Marshall's Avt275 is a "ValveState" amp.
"ValveState" is a cool word for an amp that has a valve pre amp and a solid state power amp.
Basically, it is just a solid state that sorta-kinda-almost-sometimes emulates a tube amp.
It has a clean channel, two overdrive channels, and an acoustic simulator channel. It is equipped with a multitude of built in effects ranging from a couple of reverbs to flange and chorus.
It pushes 75W through each of the 12" speakers and it also has an "Emulated Line Out" that supposedly emulates the sound of the amp if you ever have the need to record it D.I.
The amp sounds great. Period.
My favorite thing about it has definitely been the versatility.
The clean channel is fabulous. It sounds delicious. It captures the tone and dynamic that you are looking for - no matter what you are looking for. From twangy blues to flat clean rhythm, the tone can be found. It is pretty incredible.
Both of the O.D. channels are usable. The first overdrive channel can give more of that old school crunch and classic Marshall Sound. The second O.D. is much heavier and I rarely use it. It can get out of hand very quickly. It easily becomes muddy and silly.
As far as tube-like sound is concerned...
The amp absolutely under performs and will absolutely disappoint you.
The acoustic simulator is a joke. Don't even bother.
I have to give it a 9 in the Utilization category because of the versatility. I have used this amp on Punk records, blues records, indie, and reggae.
It is a solid choice no matter what it is doing.
The idea that it was supposed to be a decent substitute for a tube amp is ludicrous. Luckily, I bought it when I was so young that I didn't know the difference and therefore had no prejudice towards the claim.
If you want a tube amp then just get a tube amp.
I primarily play a Schecter Diamond series.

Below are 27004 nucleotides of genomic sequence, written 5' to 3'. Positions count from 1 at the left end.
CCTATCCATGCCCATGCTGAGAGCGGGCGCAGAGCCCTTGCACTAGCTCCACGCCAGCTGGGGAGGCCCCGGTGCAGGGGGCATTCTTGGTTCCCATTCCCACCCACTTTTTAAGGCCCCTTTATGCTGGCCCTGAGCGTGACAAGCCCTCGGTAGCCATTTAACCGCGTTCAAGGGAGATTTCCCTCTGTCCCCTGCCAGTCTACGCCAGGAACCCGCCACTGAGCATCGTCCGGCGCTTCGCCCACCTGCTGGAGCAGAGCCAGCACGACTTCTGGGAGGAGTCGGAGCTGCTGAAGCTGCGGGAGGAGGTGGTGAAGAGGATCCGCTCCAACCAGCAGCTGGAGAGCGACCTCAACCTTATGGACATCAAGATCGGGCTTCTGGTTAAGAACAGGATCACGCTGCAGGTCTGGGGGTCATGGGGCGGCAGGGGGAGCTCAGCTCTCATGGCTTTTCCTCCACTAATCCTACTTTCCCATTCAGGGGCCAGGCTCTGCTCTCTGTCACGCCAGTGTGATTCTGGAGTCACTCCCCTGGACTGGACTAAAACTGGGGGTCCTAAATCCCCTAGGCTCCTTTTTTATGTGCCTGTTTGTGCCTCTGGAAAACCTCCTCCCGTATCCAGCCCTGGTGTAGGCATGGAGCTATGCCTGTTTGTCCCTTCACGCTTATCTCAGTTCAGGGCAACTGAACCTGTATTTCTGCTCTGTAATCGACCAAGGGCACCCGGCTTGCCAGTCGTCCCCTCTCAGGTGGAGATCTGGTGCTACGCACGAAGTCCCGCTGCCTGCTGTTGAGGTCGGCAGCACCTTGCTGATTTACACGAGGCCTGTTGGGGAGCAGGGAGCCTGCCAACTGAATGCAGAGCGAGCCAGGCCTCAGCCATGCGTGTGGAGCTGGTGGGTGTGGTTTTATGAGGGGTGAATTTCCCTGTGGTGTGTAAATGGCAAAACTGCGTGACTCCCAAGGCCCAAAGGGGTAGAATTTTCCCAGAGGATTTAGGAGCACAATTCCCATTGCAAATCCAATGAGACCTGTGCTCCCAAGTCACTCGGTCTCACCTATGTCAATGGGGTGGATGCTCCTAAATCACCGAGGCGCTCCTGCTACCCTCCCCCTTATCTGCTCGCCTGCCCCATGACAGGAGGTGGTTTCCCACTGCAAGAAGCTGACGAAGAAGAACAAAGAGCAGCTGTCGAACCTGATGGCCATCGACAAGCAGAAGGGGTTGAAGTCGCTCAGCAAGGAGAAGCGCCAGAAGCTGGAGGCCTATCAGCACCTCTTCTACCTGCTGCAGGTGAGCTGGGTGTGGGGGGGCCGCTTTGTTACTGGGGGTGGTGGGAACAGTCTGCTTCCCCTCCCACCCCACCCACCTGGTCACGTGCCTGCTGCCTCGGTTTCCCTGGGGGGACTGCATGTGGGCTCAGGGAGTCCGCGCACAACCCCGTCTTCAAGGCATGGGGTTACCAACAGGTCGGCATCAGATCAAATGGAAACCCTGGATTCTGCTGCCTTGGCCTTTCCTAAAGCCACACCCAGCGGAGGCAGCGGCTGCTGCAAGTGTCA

It has a pick up and a humbucker, both are Duncan. It is a fantastic guitar but it has been through hell.
The plates for the control knobs are noisy and useless because of my need to quickly repair it with a sauntering iron.
It doesn't make sounds unless all of the knobs are all the way up.
Hence my surprise at the AVT275's versatility.
The Clean channel is perfect.
O.D. 1 is good.
O.D. 2 is usually silly.
The Acoustic simulator is useless.
The built in effects are actually O.K. but you will have to dial them in to the point of questioning whether or not any of them are really worth the time or effort.
I did a review on this amp a while back and I spent a whole lot of time talking about the "Emulated Line-Out" that is on the back of the head.
All that you really need to know about it is that you should just be miking the cab. It is basically just another headphone output and it sounds nothing like it claims.
Without the twin Celestion speakers to shape the sound, everything falls apart.
Again, being able to control the sound as much as you can with this amp(without using stupid effects), is truly fantastic.
But, all of the cool toys and gizmos and gadgets basically add up to nothing more than a waste of space.
It sounds great. Just remember that it is an amp- not an effects station.
-Can take a beating like a Marshall should(and probably will)
-BEAUTIFUL clean channel
-I noticed that it was one of the amps on stage at the end of School of Rock
Check it out:
Right behind the guy with the Flying V.
-Silly toys and effects
-Acoustic simulator is just nonsense
-Sounds almost nothing like a tube amp
-Unusually heavy for it's size
As far as the price goes, you should definitely buy it used so that you have a chance at a reasonable deal. I am not sure whether they even make these anymore so it might be your only option.
I see one on Ebay for $500.
Considering the Clean channel and the versatility and the power(yes, it's frickin' loud), that is a reasonable price.
I was looking for an amp with some good overdrive, excellent tone and a decent power output. I found it in Music Maker here in Dublin, in the good ol' Republic of Ireland. I paid 800 Euros for it, a bit pricey, but I was happy to part with it.
First off, its a Marshall, so it will definitely be a favourite for most guitarists out there. I didn't buy it for the Acoustic Sim as many people who buy it do. I bought it for the OD Channels. The OD1 is fantastic for the sound that made Marshall famous, good old Crunch, just about any crunch sound is achievable from it. The next step up is the OD2, where the gain is far more sensitive and a lot bassier than its predecessor. Good for extra ear drum pounding action for all death metal fanatics out there. All in all, excellent output. The Clean Channels are not to be snubbed though, the Acoustic Sim is good for not needing to switch guitars in mid play, but the volume on it is equal to half that on other channels, and the Clean Channel itself does incredible clean to a nice Bluesy break up.